Digital Divide

The gap between people with effective access to digital and information technology, and those with very limited or no access at all.

Biden-Harris Administration Approves Kentucky and Maine’s “Internet for All” Initial Proposal

The Department of Commerce’s National Telecommunications and Information Administration (NTIA) has approved Kentucky and Maine’s Initial Proposals for the Broadband Equity, Access, and Deployment (BEAD) program, a cornerstone of the Biden-Harris Administration’s “Internet for All” initiative. This approval enables Kentucky and Maine to request access to funding and begin implementation of the BEAD program—a major step towards closing the digital divide and meeting the President’s goal of connecting everyone in America with affordable, reliable, high-speed Internet service.  

ACP and Broadband Adoption Research

At a recent Senate Commerce Committee hearing, one of the witnesses produced a study (the EPIC study) that concluded that ACP led to inflation in broadband services. In addressing your question of which studies Congress should rely on, I think the EPIC study demonstrates the very problem you raise.

A Retired Veteran Returns to College

Sterling Williams Jr. was retired from the U.S. Airforce, bored, and looking for a fulfilling way to spend his time. His niece made a suggestion: going to college. Williams was intrigued but concerned about keeping a flexible schedule. Between picking his niece up from school and waiting for appointments at the Veterans Affairs (VA) clinic, the idea of commuting back and forth for classes seemed like a significant obstacle. Then he learned South Texas College would give him a laptop and hotspot to attend classes remotely.

Lack of broadband in homes of children attending school will make the problems in our educational system worse, not better

I am confident in opining that the lack of broadband in homes of children attending school will make the problems in our educational system worse, not better.  The fact that the problem of reading scores pre-dates the Affordable Connectivity Program (ACP) does not make it less of a problem.  Nor does it address the question of whether ACP can be helpful in addressing low reading scores, particularly as artificial intelligence develops personalized ways to assist young readers in overcoming specific decoding problems that serve as barriers to their learning to read. Again, I would urge Congr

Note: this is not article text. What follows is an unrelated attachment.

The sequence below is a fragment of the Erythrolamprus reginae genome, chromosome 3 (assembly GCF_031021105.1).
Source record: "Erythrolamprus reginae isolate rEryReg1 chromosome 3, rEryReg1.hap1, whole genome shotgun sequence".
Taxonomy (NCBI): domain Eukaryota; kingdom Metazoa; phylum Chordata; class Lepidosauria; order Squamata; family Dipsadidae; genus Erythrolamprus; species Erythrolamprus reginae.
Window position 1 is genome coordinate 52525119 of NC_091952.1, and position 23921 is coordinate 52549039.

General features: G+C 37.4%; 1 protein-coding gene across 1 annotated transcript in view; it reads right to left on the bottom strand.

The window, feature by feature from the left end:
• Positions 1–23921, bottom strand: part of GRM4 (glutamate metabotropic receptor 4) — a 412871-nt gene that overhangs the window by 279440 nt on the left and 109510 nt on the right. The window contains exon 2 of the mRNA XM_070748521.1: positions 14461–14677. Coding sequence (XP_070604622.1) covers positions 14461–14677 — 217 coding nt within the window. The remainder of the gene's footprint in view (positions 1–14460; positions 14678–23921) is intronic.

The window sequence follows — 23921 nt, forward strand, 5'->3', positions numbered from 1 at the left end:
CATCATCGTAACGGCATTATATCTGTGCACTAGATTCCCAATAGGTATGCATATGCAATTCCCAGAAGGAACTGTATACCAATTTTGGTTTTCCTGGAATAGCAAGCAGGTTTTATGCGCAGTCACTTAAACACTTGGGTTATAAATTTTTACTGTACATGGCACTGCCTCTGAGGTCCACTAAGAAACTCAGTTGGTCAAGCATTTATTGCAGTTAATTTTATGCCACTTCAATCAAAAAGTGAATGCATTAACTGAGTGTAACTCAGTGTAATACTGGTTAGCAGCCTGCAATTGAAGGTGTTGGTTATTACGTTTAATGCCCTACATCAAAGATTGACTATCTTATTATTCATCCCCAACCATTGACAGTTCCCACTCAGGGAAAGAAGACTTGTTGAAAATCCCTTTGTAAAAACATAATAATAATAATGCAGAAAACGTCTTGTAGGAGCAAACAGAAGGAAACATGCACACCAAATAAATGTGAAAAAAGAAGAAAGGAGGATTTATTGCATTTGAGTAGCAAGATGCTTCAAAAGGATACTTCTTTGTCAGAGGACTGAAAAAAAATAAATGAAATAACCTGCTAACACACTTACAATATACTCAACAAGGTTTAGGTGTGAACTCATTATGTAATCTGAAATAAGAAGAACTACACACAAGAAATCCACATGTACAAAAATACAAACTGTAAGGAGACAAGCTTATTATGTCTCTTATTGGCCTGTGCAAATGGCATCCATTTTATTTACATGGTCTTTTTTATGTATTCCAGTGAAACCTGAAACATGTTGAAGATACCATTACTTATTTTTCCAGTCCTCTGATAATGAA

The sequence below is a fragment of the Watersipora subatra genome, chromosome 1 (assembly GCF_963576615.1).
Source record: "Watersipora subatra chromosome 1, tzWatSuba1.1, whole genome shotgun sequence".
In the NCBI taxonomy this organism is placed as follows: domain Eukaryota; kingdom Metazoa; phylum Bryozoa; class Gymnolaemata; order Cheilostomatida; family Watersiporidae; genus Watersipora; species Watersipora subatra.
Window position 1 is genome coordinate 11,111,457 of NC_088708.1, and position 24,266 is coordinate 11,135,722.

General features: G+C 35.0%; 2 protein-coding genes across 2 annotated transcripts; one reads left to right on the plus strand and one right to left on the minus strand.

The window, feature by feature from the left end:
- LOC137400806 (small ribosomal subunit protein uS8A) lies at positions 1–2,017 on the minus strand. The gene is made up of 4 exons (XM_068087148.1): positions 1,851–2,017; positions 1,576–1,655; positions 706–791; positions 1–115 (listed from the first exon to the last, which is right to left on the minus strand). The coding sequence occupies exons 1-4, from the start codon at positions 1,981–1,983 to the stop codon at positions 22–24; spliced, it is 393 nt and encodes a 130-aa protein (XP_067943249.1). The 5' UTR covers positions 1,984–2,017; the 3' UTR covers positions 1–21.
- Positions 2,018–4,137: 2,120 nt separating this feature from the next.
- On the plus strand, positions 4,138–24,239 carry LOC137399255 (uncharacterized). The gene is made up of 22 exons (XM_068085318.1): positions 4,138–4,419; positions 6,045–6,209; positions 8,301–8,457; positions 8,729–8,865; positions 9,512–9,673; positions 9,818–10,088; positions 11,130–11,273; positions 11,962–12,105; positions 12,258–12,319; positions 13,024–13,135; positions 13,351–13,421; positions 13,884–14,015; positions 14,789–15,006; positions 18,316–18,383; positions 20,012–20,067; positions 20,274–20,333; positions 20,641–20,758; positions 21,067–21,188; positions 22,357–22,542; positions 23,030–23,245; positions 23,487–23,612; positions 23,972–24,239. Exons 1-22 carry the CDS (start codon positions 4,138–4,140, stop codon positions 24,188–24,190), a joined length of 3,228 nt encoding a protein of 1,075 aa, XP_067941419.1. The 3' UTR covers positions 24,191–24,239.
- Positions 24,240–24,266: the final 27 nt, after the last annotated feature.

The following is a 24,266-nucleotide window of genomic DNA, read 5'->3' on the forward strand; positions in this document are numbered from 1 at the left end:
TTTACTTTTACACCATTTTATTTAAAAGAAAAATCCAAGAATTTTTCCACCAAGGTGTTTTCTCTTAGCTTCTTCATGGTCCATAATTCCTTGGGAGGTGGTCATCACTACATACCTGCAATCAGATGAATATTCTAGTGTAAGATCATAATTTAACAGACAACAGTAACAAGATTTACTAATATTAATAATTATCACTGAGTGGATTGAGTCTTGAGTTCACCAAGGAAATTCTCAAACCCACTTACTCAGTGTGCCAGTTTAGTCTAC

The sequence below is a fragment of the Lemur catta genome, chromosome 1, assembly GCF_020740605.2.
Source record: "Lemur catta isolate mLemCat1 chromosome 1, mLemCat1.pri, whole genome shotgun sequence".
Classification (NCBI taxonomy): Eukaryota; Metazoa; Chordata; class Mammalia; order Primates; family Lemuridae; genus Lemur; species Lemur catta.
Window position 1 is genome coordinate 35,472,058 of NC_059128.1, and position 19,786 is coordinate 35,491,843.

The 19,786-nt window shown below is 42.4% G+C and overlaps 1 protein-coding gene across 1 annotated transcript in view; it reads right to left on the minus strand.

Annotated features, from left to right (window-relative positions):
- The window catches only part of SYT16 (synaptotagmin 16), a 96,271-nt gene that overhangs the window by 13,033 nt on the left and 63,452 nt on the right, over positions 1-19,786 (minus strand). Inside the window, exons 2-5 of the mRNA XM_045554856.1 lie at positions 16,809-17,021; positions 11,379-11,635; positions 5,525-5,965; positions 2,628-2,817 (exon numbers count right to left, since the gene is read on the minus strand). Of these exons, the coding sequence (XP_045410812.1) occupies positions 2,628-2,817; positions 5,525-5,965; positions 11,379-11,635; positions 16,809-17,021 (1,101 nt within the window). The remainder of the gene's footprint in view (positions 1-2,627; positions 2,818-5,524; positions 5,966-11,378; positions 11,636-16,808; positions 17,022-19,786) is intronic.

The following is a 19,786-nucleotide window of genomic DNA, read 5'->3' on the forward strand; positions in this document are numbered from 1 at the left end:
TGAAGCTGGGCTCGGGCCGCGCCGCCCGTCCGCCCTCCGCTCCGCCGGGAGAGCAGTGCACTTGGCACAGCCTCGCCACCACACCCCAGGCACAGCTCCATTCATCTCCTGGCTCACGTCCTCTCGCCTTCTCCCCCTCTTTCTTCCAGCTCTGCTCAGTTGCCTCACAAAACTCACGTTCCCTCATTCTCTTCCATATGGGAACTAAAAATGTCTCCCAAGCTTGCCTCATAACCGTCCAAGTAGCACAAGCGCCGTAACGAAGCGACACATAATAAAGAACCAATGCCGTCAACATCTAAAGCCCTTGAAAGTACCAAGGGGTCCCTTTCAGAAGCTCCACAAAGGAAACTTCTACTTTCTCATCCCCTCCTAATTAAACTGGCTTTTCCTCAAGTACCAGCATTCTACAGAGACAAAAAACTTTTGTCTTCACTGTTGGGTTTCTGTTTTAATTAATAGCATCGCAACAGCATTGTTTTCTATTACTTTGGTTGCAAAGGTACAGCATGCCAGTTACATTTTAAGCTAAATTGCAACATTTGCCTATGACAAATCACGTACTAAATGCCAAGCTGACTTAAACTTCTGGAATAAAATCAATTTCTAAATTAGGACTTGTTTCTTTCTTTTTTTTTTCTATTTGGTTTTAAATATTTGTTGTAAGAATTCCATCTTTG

Opinion: California must not backtrack on promise of broadband for all

In 2021, California did something truly remarkable and forward looking by approving historic legislation that allocated a record $6 billion to bring equitable and affordable high-speed broadband service to all its citizens. The multiyear investment aimed to close the digital divide by building the largest “middle-mile” and “last-mile” high-speed broadband internet project in the nation. However, with the state facing a record $44.9 billion budget deficit this year, Gov Gavin Newsom (D-CA) plans to cut $2 billion for the program he previously championed. California lawmakers must not backtra

What the End of ACP Could Mean for BEAD

Senate Commerce Committee  Ranking Member Ted Cruz (R-TX) asked New Street Research Policy Advisor and Brookings Nonresident Senior Fellow Blair Levin to clarify remarks Levin made about the negative impact the end of the Affordable Connectivity Program (ACP) will have on the Broadband, Equity, Access, and Deployment (BEAD) Program. Levin answered saying that BEAD does not fund the cost of deployment broadband to an unserved or underserved area; rather it funds the difference between the cost of deployment and what a provider would be willing to invest to serve that area.

The unique challenge of bringing broadband to rural America

Rural America disproportionately lacks access to high-speed broadband, an essential component of modern life. Though the issue—and many attempts to address it—go back much farther, the 2021 Infrastructure Investment and Jobs Act appropriated $42.5 billion for the Broadband Equity, Access, and Deployment (BEAD) Program to close the gap once and for all. In this episode, Tony Pipa visits Macon County, Alabama, and also talks with leaders from Jal, New Mexico, and Humboldt County, California to learn how they have overcome their challenges to bring broadband to their rural communities.

What Are ISPs Offering Consumers after ACP?

On May 31 as funding for the Affordable Connectivity Program (ACP) expired, the White House highlighted the commitments of 14 internet service providers to offer plans at $30 or less to low-income households through 2024. These internet service providers (ISPs) collectively cover up to 10 million ACP households and are offering their current ACP subscribers and other eligible households a high-speed internet plan for $30 per month or less, with no fees and data caps, until the end of 2024. For each ISP, we are looking at what is being offered—and how easy it is for consumers to find the inf

Ten Things About ACP that Ted Cruz Cares About #6 ACP and Telemedicine

The record shows that Affordable Connectivity Program (ACP) recipients regard using access to broadband as critical to their healthcare. A recent study found that 75% of ACP participants fear that losing access to ACP will result in losing access to healthcare. This is consistent with another large-scale survey found that 45% of adults believe that inadequate access to technology, including broadband and computers, is a barrier to telehealth, and this was especially prominent among rural residents and adults over the age of 65. That is, ACP

Internet access is not a luxury. Congress should extend connectivity aid program

More than 23 million households will lose affordable internet access as part of a pandemic-era federal program that provided low-income households with a credit of between $30 and $75 toward their monthly service bill.